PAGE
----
Meet the 25-Year-Old Grifter Behind the Fyre Festival Disaster

The Fyre Festival left young concertgoers stranded and hungry on an island in the Bahamas, and this isn't the first time its organizer has run an elaborate scam on his affluent clients. As Complex producer Tamara Dhia explains, 25-year-old Billy McFarland has made a career of bilking the rich.


"Since the age of 13, Billy McFarland has been about that business," Dhia says of the ambitious entrepreneur, who was working on his first company before even starting high school. 

At 19, the Short Hills, New Jersey native dropped out of college to found Spling. The $40,000 content-sharing network then led McFarland to Magnises, his next venture, in 2014. It's "basically an American Express black card for millennials who want exclusive access to clubs, restaurants and elite brands," Dhia noted. 

McFarland describes the card as a "community-oriented payment tool that provides guidance access and experiences to a wide variety of lifestyle services and brands across the city."  

"Sounds reasonable," assessed Dhia, "until you read the fine print. For a $250 annual fee, Magnises members were required to spend $250K a year to get these perks." Worse, Magnises "started dropping the ball [as in] flat-out failing to provide everything from Hamilton tickets to plane rides to the Hamptons to card holders."

In 2015, the New York Post reported that McFarland was being sued for turning his $13,000-a-month duplex in the West Village into an "Animal House," incurring $100,000 in damages.

According to Rolling Stone, McFarland, now facing a $100 million lawsuit, called the luxury music festival-turned-Hunger Games event "the toughest day" of his life. 

He said he plans on throwing a free makeup event in May 2018 for anyone who bought a ticket to this year's festival. 

"Hey, if you want to risk another catastrophe that's on you," concluded Dhia.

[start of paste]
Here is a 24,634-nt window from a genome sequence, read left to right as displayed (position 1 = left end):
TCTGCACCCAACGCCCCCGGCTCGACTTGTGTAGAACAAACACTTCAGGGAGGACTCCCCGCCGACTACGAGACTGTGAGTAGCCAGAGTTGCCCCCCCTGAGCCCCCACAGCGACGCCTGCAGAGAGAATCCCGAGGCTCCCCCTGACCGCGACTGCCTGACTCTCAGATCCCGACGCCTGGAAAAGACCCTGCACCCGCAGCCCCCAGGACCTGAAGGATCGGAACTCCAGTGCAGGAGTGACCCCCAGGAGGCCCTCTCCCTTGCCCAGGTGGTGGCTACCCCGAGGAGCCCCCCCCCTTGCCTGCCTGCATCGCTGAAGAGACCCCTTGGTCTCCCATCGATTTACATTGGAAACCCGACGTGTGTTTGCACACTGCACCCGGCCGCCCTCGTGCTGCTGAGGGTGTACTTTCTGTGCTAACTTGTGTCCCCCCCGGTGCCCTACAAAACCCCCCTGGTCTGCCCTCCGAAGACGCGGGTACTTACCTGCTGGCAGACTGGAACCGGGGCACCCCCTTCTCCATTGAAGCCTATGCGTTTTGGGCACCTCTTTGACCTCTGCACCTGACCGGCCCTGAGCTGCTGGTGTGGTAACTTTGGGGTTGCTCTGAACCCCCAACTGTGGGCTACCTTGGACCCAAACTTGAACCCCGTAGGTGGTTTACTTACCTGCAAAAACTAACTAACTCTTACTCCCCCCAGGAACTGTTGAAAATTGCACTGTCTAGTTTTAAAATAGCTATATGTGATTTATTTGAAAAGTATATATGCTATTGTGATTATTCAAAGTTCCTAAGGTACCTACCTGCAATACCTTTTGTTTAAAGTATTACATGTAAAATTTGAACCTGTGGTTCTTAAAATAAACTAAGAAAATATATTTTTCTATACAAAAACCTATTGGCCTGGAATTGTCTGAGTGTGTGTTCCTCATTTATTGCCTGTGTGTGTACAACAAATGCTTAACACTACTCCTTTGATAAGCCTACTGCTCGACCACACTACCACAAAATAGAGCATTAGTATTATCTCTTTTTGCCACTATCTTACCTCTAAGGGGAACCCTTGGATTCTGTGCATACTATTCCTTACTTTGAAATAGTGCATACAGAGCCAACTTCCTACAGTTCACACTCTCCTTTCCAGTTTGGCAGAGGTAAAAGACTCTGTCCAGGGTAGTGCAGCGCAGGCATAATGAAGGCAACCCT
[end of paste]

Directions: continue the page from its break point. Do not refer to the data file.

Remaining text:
Watch:

Enjoy this piece?

… then let us make a small request. AlterNet’s journalists work tirelessly to counter the traditional corporate media narrative. We’re here seven days a week, 365 days a year. And we’re proud to say that we’ve been bringing you the real, unfiltered news for 20 years—longer than any other progressive news site on the Internet.

It’s through the generosity of our supporters that we’re able to share with you all the underreported news you need to know. Independent journalism is increasingly imperiled; ads alone can’t pay our bills. AlterNet counts on readers like you to support our coverage. Did you enjoy content from David Cay Johnston, Common Dreams, Raw Story and Robert Reich? Opinion from Salon and Jim Hightower? Analysis by The Conversation? Then join the hundreds of readers who have supported AlterNet this year.

Every reader contribution, whatever the amount, makes a tremendous difference. Help ensure AlterNet remains independent long into the future. Support progressive journalism with a one-time contribution to AlterNet, or click here to become a subscriber. Thank you. Click here to donate by check.

DonateDonate by credit card

Close

Thanks for your support!

Did you enjoy AlterNet this year? Join us! We're offering AlterNet ad-free for 15% off - just $2 per week. From now until March 15th.